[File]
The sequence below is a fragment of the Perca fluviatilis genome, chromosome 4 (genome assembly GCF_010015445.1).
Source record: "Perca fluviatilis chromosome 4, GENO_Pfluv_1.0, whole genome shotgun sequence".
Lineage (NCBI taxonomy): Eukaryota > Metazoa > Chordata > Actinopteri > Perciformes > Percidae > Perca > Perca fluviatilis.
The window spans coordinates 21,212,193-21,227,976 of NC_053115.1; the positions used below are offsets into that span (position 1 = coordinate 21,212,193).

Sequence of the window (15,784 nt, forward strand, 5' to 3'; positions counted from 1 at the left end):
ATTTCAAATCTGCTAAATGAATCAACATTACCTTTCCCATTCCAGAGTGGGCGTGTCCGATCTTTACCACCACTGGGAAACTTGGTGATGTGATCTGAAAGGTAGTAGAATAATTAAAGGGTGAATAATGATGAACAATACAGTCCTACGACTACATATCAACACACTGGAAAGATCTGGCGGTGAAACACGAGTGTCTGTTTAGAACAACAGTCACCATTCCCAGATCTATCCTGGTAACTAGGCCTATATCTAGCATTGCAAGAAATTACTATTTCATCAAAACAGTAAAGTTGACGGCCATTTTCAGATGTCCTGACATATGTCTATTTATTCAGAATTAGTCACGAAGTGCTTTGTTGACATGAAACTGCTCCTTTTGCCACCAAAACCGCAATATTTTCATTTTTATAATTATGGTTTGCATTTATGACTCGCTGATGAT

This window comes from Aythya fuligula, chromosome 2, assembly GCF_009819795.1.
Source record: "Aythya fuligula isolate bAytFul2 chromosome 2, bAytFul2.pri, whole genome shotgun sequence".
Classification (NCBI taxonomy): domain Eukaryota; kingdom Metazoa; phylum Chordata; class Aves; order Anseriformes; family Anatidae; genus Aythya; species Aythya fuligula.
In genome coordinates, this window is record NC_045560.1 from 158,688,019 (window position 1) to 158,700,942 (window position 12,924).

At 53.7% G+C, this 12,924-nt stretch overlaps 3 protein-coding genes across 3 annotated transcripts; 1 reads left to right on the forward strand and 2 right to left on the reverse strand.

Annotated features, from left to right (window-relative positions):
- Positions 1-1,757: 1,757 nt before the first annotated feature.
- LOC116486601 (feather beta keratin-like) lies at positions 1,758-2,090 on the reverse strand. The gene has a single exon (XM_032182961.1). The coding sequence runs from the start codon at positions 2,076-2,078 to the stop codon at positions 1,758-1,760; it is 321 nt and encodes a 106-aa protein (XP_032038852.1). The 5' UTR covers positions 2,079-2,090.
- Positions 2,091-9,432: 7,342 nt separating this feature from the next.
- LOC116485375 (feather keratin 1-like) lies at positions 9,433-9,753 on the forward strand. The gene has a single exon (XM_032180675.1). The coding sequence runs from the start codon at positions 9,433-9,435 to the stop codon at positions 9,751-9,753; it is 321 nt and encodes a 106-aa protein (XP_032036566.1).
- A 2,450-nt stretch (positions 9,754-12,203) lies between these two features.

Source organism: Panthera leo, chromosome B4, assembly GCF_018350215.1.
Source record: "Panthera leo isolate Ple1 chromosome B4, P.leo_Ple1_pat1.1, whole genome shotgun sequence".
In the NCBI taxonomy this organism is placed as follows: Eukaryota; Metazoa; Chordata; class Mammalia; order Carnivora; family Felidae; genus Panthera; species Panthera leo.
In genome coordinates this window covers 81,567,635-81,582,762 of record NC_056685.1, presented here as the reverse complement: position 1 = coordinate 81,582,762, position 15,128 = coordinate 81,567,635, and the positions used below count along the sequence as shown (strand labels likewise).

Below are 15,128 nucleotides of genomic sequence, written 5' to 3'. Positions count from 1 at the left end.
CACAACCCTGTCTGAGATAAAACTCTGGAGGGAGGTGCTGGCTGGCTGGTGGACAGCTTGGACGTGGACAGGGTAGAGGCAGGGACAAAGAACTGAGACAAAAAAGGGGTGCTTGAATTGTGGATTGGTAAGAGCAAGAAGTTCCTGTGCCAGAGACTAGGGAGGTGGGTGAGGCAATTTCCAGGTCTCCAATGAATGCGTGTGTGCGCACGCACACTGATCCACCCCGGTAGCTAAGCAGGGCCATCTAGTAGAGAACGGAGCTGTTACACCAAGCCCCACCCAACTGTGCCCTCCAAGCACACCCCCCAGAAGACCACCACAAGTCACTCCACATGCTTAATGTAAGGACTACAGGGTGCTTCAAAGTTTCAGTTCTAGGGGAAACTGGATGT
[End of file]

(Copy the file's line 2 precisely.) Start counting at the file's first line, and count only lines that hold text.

Source record: "Perca fluviatilis chromosome 4, GENO_Pfluv_1.0, whole genome shotgun sequence".